VW shareholders call for reforms in wake of U.S. settlement, indictments
FRANKFURT -- Volkswagen investors demanded greater transparency and reforms at the carmaker after it admitted to criminal offences in rigging U.S. emissions tests and U.S. prosecutors indicted six current and former managers over the scandal.
The German company agreed to pay $4.3 billion in civil and criminal fines in a settlement with the U.S. Justice Department on Wednesday, the largest ever U.S. penalty levied on an automaker.
Volkswagen admitted about 40 employees at its VW and Audi brands deleted thousands of documents in an effort to hide from U.S. authorities the systematic use of so-called defeat devices to rig diesel emissions tests, a scale of wrongdoing that led some investors to call for deep reforms.
"For senior management to receive any bonuses in 2017, we would now expect VW to deliver a dramatic improvement in profits," said Ben Walker, partner at activist hedge fund TCI, which last year publicly criticised "corporate excess on an epic scale" at the carmaker.
"Seventeen billion euros of EBIT (earnings before interest and tax) should be the minimum amount for any bonus to be received by executive management. Below that, zero bonus," he wrote in an email, noting VW's admissions of guilt in the DoJ settlement did not extend to any board-level managers.
VW set aside more than 18 billion euros to cover the cost of the diesel scandal -- a figure expected to raise in light of the U.S. deal.
Moody's credit-rating agency said the deal could raise its provisions expectation of 21.2 billion euros by around 1 billion euros, but welcomed the removal of uncertainties.
"The settlement agreement ... should also help VW and VW's management to refocus its efforts into the development of its operations, and therefore is a positive partially balancing the need to increase its provision," it wrote.
VW has forecast an operating margin of 5 percent to 6 percent on expected sales of about 213 billion euros ($227 billion) for 2016, implying EBIT before expenses of about 10.6 billion to 12.8 billion euros.
"What is most disturbing ... is the pattern of deception, both in developing and perfecting the defeat devices, as well as deliberately obstructing the subsequent investigation," said Annie Bersagel, an adviser for responsible investments at Norwegian Mutual Insurance company Kommunal Landspensjonskasse (KLP). KLP and KLP mutual funds have small investments in both VW equities and fixed income products.
"Going forward we would like to see more truly independent directors. This may change governance at the company where we see some issues, for example the awarding of large bonuses to current and former managers. We would like to see a clawback provision relating to violations."
Ingo Speich, a fund manager at Union Investment which holds about 0.6 percent of VW preference shares, said on Wednesday the company needed to "put everything on the table" about its wrongdoing to regain the trust of investors.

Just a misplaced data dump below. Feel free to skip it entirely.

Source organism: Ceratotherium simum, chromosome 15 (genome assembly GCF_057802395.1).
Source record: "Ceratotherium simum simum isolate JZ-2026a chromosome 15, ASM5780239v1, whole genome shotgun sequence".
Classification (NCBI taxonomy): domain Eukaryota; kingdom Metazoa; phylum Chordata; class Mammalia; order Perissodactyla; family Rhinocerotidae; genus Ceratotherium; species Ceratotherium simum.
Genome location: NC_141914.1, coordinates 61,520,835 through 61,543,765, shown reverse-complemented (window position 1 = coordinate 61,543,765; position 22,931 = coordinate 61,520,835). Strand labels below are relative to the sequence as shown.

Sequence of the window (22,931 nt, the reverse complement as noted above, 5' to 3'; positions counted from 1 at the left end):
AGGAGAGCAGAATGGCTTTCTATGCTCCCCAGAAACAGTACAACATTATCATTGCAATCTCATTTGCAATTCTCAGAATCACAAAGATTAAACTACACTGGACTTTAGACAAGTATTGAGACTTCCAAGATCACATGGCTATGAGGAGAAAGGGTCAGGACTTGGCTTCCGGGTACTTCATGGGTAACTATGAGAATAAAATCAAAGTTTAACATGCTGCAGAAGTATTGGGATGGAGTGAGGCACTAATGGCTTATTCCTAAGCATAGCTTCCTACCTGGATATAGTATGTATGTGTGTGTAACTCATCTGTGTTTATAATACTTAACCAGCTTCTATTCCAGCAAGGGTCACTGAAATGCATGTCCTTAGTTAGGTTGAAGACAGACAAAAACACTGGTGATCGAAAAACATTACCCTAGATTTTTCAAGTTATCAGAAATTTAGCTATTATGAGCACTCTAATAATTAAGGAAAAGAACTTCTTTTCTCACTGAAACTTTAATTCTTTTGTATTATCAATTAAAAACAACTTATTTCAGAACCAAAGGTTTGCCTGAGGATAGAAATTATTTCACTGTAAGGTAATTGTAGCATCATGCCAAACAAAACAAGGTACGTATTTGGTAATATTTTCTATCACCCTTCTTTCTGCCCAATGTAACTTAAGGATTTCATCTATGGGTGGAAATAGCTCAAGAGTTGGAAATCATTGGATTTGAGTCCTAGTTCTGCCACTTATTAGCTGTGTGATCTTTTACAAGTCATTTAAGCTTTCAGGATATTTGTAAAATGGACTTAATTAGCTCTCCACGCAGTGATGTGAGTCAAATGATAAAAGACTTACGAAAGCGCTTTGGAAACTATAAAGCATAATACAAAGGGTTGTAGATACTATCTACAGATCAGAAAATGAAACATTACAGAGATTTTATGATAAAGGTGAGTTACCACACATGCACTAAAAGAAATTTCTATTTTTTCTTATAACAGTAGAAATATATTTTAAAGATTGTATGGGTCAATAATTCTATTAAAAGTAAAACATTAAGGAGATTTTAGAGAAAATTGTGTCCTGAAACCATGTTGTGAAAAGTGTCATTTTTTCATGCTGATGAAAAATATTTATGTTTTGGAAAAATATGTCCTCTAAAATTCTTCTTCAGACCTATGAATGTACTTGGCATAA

VW still faces lawsuits from about 20 U.S. states and from U.S. investors, and will spend years buying back or fixing nearly 580,000 polluting U.S. vehicles. It also faces claims from customers in Europe and Asia, after it admitted in September 2015 that up to 11 million vehicles worldwide could have defeat device software installed.
So far, the scandal has cost VW up to $23 billion in the U.S. and Canada alone, in deals with owners, regulators, U.S. states and dealers. Despite the fines, VW has continued to pay bonuses to top managers.
For 2015, the year the scandal was uncovered, VW agreed to pay 12 current and former members of the management board at total of 63.2 million euros ($67.2 million) in fixed and flexible remuneration. It said board members would have 30 percent of their variable bonus awards withheld, if the share price remained below 140 euros.
Six employees indicted
In total, six current and former VW managers have been indicted, including Heinz-Jakob Neusser, former head of development for the VW brand. Five of them are in Germany and it is unclear if they will come to the U.S. to face charges since Germany typically does not extradite its citizens.
A seventh, engineer James Liang, has already pleaded guilty in U.S. court and faces sentencing on May 3. Liang, a German citizen who lives in Newbury Park, Calif., was charged with conspiring with current and former VW employees to mislead the U.S. government. He is cooperating with the ongoing investigation.
While senior managers, none of them are -- or were -- members of VW's management board.
At a press conference in Washington, U.S. attorney general Loretta E. Lynch said U.S. authorities would continue to pursue those responsible for emissions cheating.
"This announcement does not mean that our investigation is complete ... We will continue to pursue the individuals responsible for orchestrating this damaging conspiracy," Lynch said.
The indictment said the six managers engaged in a 10-year conspiracy to cheat U.S. emissions tests and then cover up excessive emissions even as regulators questioned irregularities.
VW CEO Matthias Mueller said in a statement the company "deeply regrets the behavior that gave rise to the diesel crisis" and vowed to continue changes in how the company operates.